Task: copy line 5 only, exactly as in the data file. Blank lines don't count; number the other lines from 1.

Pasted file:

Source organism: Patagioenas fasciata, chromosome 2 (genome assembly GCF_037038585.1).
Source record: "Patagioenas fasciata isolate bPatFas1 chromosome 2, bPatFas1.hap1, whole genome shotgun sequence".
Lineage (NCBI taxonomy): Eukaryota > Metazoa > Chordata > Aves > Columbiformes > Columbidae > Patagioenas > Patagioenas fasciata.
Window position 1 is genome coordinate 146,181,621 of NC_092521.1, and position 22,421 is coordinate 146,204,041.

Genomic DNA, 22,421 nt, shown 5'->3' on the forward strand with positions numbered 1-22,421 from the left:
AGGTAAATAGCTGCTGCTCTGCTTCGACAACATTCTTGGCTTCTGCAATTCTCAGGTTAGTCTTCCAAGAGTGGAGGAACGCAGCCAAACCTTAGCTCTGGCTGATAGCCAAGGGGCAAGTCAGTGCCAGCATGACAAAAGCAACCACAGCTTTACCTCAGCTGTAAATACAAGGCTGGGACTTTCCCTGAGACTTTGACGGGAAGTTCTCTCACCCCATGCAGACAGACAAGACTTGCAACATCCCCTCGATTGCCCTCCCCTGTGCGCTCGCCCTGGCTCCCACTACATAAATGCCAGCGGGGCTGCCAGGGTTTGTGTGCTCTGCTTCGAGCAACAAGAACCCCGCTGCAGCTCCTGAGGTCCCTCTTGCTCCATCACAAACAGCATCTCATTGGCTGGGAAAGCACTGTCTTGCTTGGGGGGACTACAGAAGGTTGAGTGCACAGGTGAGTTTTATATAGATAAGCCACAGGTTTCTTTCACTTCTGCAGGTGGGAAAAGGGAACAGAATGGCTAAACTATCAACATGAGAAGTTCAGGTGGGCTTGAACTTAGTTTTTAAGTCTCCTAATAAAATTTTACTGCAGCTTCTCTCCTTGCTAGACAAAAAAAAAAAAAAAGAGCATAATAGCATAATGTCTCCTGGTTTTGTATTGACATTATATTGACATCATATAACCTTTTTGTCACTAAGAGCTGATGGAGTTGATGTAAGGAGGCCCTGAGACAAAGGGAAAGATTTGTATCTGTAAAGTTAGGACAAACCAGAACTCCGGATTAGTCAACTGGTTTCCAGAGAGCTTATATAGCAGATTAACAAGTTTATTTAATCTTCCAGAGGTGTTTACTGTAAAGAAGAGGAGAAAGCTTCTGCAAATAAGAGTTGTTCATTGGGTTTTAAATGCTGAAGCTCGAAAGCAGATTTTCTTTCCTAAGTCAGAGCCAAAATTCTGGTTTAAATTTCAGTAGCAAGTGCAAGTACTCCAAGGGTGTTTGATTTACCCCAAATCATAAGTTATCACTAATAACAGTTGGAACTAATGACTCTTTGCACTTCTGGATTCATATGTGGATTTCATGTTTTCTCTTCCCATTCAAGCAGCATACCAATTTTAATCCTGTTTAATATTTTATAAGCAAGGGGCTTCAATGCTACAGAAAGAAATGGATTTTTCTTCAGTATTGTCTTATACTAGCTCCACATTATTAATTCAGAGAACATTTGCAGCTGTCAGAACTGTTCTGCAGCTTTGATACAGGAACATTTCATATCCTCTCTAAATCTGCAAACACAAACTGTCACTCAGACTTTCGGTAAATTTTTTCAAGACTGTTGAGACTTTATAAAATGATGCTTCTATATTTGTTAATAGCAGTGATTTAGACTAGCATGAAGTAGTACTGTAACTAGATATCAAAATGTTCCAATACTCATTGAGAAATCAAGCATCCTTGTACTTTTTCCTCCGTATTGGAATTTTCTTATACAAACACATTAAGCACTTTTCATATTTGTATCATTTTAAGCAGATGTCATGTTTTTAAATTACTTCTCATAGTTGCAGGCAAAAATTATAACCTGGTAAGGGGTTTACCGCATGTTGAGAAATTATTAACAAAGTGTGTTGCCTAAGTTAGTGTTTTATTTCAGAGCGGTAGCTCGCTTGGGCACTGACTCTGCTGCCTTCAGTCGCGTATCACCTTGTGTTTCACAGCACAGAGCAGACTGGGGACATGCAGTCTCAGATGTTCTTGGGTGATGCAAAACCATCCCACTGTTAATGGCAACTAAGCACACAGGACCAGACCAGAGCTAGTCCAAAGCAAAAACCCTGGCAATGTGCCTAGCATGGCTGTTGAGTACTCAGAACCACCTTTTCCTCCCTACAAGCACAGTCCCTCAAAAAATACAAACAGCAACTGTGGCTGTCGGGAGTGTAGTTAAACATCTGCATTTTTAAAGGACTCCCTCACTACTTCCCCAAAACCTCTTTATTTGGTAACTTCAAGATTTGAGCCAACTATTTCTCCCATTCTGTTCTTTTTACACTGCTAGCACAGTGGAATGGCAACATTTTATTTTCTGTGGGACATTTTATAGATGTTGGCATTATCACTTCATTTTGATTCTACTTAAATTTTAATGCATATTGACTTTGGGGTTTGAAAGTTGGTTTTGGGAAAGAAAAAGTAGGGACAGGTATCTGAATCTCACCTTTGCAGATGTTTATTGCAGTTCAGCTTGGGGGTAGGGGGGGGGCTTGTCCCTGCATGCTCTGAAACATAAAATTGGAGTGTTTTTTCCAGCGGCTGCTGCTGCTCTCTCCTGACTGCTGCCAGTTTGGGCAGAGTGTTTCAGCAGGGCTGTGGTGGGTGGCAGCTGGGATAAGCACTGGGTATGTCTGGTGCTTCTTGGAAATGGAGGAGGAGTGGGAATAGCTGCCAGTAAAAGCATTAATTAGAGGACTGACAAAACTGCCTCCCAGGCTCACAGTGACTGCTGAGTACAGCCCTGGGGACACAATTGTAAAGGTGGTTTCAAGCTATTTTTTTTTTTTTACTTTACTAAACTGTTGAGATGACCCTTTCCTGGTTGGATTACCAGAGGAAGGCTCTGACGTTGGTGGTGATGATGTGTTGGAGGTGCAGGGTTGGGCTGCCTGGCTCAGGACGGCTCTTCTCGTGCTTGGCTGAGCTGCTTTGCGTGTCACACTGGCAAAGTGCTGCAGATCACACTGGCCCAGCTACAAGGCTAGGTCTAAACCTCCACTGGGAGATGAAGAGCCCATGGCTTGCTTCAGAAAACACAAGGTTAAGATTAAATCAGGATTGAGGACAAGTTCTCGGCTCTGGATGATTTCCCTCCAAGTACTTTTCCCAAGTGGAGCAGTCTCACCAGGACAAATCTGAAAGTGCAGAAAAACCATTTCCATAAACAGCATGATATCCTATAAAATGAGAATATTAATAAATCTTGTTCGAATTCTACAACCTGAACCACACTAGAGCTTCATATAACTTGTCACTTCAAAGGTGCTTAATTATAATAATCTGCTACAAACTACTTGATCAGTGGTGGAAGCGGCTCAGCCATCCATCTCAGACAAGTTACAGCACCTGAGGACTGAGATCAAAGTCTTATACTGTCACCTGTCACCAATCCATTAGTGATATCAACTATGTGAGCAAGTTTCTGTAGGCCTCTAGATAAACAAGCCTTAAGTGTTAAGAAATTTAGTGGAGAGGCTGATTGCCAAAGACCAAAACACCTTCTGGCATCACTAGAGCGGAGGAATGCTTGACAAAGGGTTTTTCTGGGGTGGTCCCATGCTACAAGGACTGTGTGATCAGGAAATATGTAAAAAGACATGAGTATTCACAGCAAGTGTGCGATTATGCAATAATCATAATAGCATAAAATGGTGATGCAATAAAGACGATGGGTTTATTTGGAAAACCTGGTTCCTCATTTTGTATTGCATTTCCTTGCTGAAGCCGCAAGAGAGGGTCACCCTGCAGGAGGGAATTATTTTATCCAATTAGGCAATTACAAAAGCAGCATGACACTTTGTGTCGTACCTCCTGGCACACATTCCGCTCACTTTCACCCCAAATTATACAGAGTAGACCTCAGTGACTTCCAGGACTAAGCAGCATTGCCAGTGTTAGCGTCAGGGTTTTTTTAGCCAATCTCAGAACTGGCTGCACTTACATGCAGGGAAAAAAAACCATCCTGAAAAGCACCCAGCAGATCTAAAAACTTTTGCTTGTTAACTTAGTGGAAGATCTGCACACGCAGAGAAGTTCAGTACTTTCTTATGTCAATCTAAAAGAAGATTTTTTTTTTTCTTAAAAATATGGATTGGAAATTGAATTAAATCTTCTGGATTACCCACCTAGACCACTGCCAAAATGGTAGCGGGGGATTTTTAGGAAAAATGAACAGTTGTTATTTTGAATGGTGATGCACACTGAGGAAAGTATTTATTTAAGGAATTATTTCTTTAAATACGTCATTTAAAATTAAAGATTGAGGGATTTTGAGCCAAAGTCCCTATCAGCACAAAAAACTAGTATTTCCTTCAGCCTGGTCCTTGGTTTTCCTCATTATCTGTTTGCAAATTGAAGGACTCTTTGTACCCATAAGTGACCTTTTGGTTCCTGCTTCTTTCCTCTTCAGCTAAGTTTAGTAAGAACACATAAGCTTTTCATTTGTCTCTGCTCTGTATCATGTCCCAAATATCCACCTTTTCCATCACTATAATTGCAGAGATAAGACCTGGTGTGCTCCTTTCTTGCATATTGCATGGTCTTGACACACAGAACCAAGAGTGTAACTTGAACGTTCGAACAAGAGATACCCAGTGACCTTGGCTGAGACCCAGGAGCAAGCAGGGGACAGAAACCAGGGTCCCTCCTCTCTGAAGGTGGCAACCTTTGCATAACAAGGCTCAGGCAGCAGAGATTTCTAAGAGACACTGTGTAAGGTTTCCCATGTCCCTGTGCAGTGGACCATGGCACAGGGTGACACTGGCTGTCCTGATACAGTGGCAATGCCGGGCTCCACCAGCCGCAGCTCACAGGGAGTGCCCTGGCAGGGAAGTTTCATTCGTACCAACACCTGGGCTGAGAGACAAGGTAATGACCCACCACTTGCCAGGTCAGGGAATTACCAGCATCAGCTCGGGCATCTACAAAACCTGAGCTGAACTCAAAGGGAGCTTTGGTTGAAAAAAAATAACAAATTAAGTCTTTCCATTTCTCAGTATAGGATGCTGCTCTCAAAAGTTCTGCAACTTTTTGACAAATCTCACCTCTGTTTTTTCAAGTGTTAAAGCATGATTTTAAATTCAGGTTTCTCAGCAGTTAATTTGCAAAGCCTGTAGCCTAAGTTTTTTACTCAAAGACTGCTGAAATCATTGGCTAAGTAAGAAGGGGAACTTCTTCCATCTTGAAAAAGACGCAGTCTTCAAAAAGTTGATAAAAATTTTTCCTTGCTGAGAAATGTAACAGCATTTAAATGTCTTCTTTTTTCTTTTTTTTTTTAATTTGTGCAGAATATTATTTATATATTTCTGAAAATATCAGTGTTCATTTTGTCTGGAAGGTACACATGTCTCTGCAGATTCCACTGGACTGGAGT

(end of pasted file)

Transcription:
Genomic DNA, 22,421 nt, shown 5'->3' on the forward strand with positions numbered 1-22,421 from the left: